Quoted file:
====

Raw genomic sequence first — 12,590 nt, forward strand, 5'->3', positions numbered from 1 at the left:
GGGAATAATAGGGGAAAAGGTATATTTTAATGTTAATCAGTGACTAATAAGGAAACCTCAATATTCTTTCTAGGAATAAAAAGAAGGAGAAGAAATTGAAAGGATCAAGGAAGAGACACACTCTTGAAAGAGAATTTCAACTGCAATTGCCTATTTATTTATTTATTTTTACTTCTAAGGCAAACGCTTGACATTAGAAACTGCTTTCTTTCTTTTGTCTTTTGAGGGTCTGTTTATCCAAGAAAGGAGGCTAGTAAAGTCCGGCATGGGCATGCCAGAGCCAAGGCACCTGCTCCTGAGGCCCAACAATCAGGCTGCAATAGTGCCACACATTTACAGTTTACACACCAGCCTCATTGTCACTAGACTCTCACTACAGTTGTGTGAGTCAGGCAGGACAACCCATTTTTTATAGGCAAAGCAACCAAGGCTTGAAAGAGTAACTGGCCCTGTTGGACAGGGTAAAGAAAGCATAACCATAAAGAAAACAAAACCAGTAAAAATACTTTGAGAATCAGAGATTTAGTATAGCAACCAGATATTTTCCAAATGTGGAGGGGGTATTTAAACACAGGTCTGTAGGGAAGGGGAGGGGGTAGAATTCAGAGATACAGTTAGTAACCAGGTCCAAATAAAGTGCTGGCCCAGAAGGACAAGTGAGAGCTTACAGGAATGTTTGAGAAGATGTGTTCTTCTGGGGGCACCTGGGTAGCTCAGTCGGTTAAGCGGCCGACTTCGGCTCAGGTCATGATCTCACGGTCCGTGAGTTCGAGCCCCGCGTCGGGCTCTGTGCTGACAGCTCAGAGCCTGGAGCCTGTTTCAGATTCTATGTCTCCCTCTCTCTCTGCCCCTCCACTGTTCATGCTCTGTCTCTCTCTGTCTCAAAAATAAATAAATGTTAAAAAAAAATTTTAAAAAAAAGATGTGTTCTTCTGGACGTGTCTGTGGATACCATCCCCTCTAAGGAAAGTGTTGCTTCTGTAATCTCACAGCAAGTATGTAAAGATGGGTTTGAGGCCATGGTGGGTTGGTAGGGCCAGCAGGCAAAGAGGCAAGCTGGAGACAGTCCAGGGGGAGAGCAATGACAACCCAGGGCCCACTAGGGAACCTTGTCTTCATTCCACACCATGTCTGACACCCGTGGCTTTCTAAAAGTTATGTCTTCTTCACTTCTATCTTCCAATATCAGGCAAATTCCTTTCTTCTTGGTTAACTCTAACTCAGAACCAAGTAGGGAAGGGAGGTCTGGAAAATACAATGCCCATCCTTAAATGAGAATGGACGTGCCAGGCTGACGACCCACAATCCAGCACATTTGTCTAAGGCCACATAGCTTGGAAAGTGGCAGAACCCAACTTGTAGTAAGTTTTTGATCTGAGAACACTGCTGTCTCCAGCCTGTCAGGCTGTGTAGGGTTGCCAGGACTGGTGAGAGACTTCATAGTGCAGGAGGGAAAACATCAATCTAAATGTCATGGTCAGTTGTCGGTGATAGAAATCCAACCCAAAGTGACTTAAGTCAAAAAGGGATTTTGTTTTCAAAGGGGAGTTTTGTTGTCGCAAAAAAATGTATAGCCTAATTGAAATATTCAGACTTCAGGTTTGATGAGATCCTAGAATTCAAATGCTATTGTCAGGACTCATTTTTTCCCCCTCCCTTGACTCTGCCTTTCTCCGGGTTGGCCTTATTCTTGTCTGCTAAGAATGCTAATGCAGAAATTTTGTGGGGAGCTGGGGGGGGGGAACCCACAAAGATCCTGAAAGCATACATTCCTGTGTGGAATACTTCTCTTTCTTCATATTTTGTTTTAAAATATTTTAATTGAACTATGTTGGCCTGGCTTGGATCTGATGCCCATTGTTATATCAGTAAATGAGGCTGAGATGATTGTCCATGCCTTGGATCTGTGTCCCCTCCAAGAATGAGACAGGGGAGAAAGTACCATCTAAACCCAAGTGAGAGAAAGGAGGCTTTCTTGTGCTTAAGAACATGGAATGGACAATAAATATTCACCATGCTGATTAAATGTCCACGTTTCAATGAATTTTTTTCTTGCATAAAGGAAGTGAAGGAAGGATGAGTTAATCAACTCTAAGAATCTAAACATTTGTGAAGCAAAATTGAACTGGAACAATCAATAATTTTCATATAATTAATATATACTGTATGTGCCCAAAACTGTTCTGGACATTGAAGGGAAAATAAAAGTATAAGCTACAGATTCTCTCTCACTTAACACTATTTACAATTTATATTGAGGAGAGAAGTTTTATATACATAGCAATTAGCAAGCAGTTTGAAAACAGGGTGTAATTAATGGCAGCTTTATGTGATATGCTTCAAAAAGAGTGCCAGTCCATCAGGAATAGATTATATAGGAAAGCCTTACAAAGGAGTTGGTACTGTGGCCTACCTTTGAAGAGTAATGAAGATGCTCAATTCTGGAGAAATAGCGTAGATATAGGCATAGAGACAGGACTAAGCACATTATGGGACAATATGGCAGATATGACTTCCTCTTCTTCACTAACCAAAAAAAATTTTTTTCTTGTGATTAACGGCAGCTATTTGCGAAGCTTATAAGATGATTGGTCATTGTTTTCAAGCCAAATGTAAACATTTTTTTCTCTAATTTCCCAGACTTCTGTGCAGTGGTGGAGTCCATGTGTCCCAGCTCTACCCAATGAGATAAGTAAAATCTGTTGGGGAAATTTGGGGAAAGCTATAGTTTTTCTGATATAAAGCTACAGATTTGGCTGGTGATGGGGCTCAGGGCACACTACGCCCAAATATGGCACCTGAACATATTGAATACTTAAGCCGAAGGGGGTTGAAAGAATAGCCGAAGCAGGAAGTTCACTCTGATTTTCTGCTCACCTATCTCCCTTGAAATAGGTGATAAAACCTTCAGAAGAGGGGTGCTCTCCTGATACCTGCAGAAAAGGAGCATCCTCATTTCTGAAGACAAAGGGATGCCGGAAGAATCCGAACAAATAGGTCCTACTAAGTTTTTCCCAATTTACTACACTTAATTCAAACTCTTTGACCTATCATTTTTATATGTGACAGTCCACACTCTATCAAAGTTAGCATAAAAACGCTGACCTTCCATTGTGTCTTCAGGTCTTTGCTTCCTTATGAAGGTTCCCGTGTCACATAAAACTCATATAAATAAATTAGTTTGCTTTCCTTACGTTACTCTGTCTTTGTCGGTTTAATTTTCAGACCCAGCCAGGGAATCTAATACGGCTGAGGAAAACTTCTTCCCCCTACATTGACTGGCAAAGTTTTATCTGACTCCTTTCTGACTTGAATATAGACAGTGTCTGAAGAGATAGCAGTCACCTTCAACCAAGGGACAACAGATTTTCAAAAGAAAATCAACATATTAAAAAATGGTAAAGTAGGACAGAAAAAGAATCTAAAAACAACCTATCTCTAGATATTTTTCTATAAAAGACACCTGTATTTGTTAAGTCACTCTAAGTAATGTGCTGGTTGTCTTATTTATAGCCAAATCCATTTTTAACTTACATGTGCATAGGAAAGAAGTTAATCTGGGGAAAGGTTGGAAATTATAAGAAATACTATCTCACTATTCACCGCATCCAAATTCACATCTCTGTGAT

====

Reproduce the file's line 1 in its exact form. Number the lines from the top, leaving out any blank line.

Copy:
Raw genomic sequence first — 12,590 nt, forward strand, 5'->3', positions numbered from 1 at the left: